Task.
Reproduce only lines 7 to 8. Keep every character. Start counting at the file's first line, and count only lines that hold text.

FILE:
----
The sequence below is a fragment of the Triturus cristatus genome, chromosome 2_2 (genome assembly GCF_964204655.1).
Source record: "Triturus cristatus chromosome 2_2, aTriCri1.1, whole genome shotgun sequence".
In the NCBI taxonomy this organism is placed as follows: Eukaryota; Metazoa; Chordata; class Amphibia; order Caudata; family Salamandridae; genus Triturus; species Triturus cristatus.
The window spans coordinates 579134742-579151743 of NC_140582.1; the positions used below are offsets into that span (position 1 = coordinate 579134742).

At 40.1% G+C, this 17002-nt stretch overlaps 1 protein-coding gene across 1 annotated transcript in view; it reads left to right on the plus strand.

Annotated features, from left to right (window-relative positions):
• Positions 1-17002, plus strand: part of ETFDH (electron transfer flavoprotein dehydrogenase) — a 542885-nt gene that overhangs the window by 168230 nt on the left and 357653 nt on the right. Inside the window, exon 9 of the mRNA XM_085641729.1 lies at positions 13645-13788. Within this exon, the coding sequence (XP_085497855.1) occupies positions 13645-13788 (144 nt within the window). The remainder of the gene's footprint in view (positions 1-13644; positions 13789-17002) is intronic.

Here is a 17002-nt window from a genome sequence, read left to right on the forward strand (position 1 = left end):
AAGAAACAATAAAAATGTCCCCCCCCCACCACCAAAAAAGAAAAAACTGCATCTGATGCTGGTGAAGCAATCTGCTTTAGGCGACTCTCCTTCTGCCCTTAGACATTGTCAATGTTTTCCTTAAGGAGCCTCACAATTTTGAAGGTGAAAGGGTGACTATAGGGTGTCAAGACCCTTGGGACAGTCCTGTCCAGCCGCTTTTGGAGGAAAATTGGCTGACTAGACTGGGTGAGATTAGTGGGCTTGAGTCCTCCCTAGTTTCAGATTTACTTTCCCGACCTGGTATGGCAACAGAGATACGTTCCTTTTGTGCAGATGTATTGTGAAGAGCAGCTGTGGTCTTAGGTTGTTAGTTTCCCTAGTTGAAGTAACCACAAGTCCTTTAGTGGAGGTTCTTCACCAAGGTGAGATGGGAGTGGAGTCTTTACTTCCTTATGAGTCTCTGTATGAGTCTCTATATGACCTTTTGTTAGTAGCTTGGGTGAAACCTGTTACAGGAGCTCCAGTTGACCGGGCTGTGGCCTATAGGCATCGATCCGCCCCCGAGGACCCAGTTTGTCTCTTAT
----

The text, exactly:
• Positions 1-17002, plus strand: part of ETFDH (electron transfer flavoprotein dehydrogenase) — a 542885-nt gene that overhangs the window by 168230 nt on the left and 357653 nt on the right. Inside the window, exon 9 of the mRNA XM_085641729.1 lies at positions 13645-13788. Within this exon, the coding sequence (XP_085497855.1) occupies positions 13645-13788 (144 nt within the window). The remainder of the gene's footprint in view (positions 1-13644; positions 13789-17002) is intronic.

Here is a 17002-nt window from a genome sequence, read left to right on the forward strand (position 1 = left end):